Moreover, Scheurer said he believes in innovative therapies because he sees them work on patients.
“I think it’s miraculous actually,” he said. “I am lucky to see science and medicine move forward by trying new things. That’s the nature of how we’ve advanced our ability to care for people.”
Gilbert had no hesitancy about the mRNA vaccine, saying it’s been studied for years and is used in the treatment of other diseases, like breast cancer. So after weighing the potential risk of a new vaccine against having a severe case of Covid, and reviewing the research, she had “no hesitation” about getting vaccinated.”
And as director of diversity inclusion in the pediatrics department, Gilbert also wanted to help educate the community, particularly communities of color who are disproportionately affected by the virus, how important it is to be vaccinated.
“I understand the hesitancy,” she said, “and want to be a part of the education that goes out to our community so they can make the best decision for themselves.”
Johnson said that caring for patients with Covid in addition to those with heart attacks, strokes and other conditions, has been exhausting and emotionally taxing for the staff. Yet they come in day after day, hoping they don’t catch it and bring it home to family.
While some were initially skeptical about the vaccine, most changed their minds once they saw other nurse leaders and physicians get vaccinated, she said.
“Covid is scary. I would rather take that vaccine than take the chance of contracting Covid,” she said. “As soon as the email came across to my nursing director … I said please let me go first.”
All the providers said everyone should get the vaccine when they can, and use precautions like masks and social distancing in the meantime.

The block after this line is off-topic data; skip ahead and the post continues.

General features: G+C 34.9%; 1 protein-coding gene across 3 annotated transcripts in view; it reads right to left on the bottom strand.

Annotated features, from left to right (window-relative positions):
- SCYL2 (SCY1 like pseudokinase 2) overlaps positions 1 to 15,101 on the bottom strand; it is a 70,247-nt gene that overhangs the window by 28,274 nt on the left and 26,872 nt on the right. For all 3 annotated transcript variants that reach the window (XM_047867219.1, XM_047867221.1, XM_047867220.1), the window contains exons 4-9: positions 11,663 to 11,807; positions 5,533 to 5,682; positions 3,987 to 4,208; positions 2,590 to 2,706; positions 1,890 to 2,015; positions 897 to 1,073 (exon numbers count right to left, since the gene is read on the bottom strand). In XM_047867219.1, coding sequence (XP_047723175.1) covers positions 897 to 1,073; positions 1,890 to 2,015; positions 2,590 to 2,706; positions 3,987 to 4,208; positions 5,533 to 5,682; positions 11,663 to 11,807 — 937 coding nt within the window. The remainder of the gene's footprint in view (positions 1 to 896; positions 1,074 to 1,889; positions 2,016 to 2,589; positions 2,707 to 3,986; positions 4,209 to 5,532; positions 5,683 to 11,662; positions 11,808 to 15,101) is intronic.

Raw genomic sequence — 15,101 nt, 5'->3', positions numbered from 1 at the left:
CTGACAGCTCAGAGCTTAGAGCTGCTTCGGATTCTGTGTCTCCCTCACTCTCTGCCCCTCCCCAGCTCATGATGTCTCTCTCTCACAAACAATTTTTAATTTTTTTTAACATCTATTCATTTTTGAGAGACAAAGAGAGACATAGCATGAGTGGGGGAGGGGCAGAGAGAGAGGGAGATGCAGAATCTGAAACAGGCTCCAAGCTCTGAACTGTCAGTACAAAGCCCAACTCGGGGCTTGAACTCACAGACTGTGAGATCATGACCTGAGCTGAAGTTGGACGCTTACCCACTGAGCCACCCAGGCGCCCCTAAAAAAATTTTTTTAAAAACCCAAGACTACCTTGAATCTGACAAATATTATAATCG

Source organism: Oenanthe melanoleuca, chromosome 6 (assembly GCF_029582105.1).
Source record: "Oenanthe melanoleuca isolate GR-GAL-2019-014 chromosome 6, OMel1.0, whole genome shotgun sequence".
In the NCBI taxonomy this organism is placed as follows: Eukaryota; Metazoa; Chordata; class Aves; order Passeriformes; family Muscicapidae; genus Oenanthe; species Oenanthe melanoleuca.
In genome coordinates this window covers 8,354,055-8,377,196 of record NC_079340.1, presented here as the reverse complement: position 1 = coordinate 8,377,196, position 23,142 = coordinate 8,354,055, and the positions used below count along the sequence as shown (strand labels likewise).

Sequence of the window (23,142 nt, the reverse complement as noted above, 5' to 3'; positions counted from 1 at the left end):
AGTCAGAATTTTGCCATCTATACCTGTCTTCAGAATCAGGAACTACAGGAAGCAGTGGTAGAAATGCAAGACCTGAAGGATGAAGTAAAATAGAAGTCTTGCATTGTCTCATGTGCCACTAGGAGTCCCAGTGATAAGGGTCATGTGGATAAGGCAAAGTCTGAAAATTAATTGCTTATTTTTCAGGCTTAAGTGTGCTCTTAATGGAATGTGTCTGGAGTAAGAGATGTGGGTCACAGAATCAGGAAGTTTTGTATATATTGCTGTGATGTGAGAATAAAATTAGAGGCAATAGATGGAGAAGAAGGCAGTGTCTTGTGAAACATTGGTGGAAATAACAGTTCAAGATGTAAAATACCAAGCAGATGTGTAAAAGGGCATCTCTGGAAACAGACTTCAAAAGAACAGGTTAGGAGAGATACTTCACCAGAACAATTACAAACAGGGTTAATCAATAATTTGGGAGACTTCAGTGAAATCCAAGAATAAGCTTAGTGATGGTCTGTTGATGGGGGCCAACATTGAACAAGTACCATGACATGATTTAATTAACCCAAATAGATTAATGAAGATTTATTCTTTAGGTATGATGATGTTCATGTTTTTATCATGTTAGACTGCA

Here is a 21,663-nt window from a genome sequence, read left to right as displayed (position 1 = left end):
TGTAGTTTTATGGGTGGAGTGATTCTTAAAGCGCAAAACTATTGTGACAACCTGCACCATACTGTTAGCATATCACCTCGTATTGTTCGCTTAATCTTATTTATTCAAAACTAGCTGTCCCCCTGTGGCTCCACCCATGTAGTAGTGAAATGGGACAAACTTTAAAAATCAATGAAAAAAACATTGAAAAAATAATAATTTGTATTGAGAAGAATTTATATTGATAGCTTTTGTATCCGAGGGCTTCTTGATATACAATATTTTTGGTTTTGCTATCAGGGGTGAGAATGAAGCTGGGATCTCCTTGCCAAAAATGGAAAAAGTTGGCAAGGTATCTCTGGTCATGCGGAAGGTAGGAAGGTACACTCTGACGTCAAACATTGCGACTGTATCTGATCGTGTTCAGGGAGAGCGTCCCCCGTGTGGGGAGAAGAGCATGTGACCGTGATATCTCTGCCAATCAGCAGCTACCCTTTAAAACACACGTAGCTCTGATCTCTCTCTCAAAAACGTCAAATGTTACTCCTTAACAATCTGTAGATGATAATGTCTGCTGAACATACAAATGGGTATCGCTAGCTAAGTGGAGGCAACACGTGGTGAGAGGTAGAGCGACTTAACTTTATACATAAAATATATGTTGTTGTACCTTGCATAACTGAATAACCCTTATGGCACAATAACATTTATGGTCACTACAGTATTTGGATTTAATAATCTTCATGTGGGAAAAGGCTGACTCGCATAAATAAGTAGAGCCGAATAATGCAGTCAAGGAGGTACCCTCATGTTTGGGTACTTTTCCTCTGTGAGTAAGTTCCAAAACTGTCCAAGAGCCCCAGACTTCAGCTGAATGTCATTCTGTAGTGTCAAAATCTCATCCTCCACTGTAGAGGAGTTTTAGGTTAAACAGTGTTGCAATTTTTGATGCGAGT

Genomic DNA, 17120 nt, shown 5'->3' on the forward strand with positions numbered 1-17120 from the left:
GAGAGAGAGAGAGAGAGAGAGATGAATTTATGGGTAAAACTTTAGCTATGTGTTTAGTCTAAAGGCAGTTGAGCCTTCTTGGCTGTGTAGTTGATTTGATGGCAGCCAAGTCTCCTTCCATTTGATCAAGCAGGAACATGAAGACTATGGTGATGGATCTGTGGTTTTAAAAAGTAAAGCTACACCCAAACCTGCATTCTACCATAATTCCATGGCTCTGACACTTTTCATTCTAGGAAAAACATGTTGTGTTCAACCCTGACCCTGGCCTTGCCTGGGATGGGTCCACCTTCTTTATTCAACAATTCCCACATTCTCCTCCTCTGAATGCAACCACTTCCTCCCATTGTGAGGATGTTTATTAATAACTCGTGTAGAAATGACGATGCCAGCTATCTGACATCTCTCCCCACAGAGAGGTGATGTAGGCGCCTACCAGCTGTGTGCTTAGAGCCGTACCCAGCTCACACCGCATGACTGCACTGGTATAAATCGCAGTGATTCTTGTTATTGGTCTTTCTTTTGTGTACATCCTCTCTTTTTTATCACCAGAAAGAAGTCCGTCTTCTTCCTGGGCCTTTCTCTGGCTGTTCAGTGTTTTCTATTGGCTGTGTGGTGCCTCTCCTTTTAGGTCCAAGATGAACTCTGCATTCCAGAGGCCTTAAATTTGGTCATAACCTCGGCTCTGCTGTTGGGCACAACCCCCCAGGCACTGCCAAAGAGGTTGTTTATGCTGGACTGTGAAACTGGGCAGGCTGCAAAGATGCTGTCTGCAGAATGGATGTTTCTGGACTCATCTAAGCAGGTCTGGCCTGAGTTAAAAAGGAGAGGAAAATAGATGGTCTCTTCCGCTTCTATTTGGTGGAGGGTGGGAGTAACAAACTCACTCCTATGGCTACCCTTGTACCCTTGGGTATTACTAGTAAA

“I’ve recommended it to all my family members,” said Brown. “Especially those over … 70. My wife works in health care and she got her second dose this afternoon.”
Sarmiento, who was also tested for antibodies after being vaccinated and is producing them as expected, has recommended it for his family as well. Even those who survive the virus could be left with long-term cardiac or neurological impact, he said, and without enough people being vaccinated, the country can’t achieve herd immunity.
“I’ve seen so many people who died young unnecessarily because of Covid,” he said. “If I could prevent it by getting a vaccine … it’s better than the alternative.”
Scheurer said his wife, who is also a doctor, has been vaccinated, along with his parents.
“We’re only going to get back to a more steady state of our society when we get to a point where this virus can’t spread amongst us,” he said, “… and that’s through vaccination predominantly.”
Gilbert said there was nothing about the experience, including the mild side effects, that would keep her from recommending the vaccine.
“The way I see it,” she said, “the vaccine can only be helpful.”